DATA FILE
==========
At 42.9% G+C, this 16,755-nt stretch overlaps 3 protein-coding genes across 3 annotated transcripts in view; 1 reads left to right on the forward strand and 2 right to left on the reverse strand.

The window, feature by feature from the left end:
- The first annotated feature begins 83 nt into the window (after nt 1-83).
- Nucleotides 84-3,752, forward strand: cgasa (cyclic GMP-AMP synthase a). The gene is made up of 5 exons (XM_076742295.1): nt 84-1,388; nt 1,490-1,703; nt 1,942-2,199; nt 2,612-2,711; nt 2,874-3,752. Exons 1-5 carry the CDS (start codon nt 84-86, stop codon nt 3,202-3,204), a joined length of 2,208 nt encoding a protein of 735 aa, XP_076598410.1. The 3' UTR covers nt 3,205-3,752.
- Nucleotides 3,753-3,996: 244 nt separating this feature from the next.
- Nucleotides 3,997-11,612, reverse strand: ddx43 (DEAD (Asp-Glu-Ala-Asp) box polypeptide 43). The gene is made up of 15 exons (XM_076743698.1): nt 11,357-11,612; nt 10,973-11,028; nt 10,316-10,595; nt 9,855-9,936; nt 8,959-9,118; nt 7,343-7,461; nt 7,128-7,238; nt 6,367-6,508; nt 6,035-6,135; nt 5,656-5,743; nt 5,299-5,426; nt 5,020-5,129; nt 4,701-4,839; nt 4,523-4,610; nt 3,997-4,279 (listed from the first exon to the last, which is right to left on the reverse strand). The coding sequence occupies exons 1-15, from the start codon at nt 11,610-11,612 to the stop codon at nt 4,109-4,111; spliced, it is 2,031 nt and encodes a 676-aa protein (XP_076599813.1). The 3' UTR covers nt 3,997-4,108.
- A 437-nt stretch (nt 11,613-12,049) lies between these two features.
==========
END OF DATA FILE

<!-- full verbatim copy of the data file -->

At 42.9% G+C, this 16,755-nt stretch overlaps 3 protein-coding genes across 3 annotated transcripts in view; 1 reads left to right on the forward strand and 2 right to left on the reverse strand.

The window, feature by feature from the left end:
- The first annotated feature begins 83 nt into the window (after nt 1-83).
- Nucleotides 84-3,752, forward strand: cgasa (cyclic GMP-AMP synthase a). The gene is made up of 5 exons (XM_076742295.1): nt 84-1,388; nt 1,490-1,703; nt 1,942-2,199; nt 2,612-2,711; nt 2,874-3,752. Exons 1-5 carry the CDS (start codon nt 84-86, stop codon nt 3,202-3,204), a joined length of 2,208 nt encoding a protein of 735 aa, XP_076598410.1. The 3' UTR covers nt 3,205-3,752.
- Nucleotides 3,753-3,996: 244 nt separating this feature from the next.
- Nucleotides 3,997-11,612, reverse strand: ddx43 (DEAD (Asp-Glu-Ala-Asp) box polypeptide 43). The gene is made up of 15 exons (XM_076743698.1): nt 11,357-11,612; nt 10,973-11,028; nt 10,316-10,595; nt 9,855-9,936; nt 8,959-9,118; nt 7,343-7,461; nt 7,128-7,238; nt 6,367-6,508; nt 6,035-6,135; nt 5,656-5,743; nt 5,299-5,426; nt 5,020-5,129; nt 4,701-4,839; nt 4,523-4,610; nt 3,997-4,279 (listed from the first exon to the last, which is right to left on the reverse strand). The coding sequence occupies exons 1-15, from the start codon at nt 11,610-11,612 to the stop codon at nt 4,109-4,111; spliced, it is 2,031 nt and encodes a 676-aa protein (XP_076599813.1). The 3' UTR covers nt 3,997-4,108.
- A 437-nt stretch (nt 11,613-12,049) lies between these two features.